among the Hungarians, who imagined
they had been attacked by strikers.
THE FINAL BLOWOUT.
SAN FRANCISCO'S LAST HONORS
TO THE PRESIDENT.
A Grand Banquet at the Palace Hotel.
The President Very Happy in His Re
marks on the Golden State.
San Francisco, May 1. —A banquet
given at the Palace hotel tonight, in
honor of President Harrison, was the
closing feature of the president's visit to
this city, and was conducted on a most
elaborate scale. Over 250 guests were
present. The floral decorations were
beautiful, roses being the principal
flower used. On the table at which
the president sat, was a bank ot roses
three feet wide, extending the whole
length of the table. The menu cards
were very artistic. Some of the most
prominent citizens of the state attended
the banquet. General W. H. L. Barnes
presided and made the address in which
lie introduced President Harrison. The
president delivered the principal speech
of the evening and retired at the con
clusion of his address. Postmaster-
General Wanamaker and Secretary Rusk
also Bpoke.
The president said in part: "When
the Queen of Sheba visited the court oi
Solomon and saw its spleudors, ahe was
compelled to testify that the half had
not been told her. Undoubtedly the
emissaries of Solomon's court who had
penetrated to her distant territory,
found themselves in a like situation to
that which attends Californians when
they travel east; they are afraid
too much" to . put to test
the credulity of their hearera, and as a
gentleman of your state said to me, it
has resultedina prevailing indisposition
among Californians, not at all because
Californians are unfriendly to the truth,
but solely out of compassion to their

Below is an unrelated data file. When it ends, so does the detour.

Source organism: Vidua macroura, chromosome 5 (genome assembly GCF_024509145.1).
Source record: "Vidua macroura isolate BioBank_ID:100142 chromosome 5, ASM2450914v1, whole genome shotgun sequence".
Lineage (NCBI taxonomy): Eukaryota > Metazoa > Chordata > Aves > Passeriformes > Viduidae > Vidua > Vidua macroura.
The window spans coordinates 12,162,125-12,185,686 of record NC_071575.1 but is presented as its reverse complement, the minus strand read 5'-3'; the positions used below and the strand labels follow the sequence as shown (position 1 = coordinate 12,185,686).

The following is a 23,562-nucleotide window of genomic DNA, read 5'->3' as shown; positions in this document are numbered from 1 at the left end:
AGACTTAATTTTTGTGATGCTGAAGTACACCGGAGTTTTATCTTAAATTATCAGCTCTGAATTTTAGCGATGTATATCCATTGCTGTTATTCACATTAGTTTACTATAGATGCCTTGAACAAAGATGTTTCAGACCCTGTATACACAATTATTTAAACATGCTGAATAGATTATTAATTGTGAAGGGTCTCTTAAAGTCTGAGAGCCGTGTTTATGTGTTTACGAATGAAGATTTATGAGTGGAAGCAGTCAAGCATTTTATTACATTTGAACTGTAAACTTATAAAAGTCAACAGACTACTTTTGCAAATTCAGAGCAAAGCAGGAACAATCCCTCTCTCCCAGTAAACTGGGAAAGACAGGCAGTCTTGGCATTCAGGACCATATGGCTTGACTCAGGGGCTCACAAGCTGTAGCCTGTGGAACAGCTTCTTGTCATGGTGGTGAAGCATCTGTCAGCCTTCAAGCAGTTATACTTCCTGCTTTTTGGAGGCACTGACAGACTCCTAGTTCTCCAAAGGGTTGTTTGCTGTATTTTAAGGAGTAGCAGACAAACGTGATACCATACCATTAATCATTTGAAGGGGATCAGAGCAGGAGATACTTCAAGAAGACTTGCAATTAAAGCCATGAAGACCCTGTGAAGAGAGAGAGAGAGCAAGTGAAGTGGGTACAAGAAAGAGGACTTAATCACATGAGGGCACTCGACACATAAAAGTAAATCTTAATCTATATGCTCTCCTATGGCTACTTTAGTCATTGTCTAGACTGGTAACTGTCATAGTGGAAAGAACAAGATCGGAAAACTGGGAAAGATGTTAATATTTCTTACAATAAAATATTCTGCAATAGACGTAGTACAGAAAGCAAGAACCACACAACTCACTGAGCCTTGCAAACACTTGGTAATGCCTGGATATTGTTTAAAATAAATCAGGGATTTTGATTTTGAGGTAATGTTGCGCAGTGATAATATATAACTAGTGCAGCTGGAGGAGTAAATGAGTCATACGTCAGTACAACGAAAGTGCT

hearers, they address themselves to the
capacity of those who hear them, and
takinir warning by the fate of the man
who told a sovereign of the Indies that
he had seen water so solid
that it could be walked upon,
they do not carry their best stories
away from home. It has been, much as
I have heard of California, a brilliant
disillusion to me and to those who have
journeyed with me. The half had not
been told of the productiveness of your
valleys, of the blooming orchards, of the
gardens laden with flowers. We have
seen and been entertained. Our path
way has been strewn with flowers. We,
have been surprised, when we were in a
region of orchards and roses, to be
suddenly pulled up at a station and
asked to address some remarks to a
pyramid of pig tin. The products of
the mine, rare and exceptional, have
been added to the products of the field,
until the impression has been made
upon my mind that if any new wants
should be developed in the arts—pos
sibly if any want should be developed in
statesmanship, or any vacancies in office,
we have a safe reservoir that can be
drawn upon ad libitum."
The rest of the president's address
was in line with his speech at Galves
ton, dwelling principally on the desire
of the administration to restore the
American merchant marine by means of
reciprocity in trade and subsidized
ships. He also spoke heartily in favor
of the completion of the Nicaragua
canal, as an American water-way, short
ening the distance between the Atlantic
and Pacific coasts.
MINORITY STOCKHOLDERS SQUEAL.
A Receiver for the St. Louis and Sen
Franelseo Asked for.
St. Louis, May 1.- A petition asking
for the appointment of a receiver for the
St. Louis and San Francisco railroad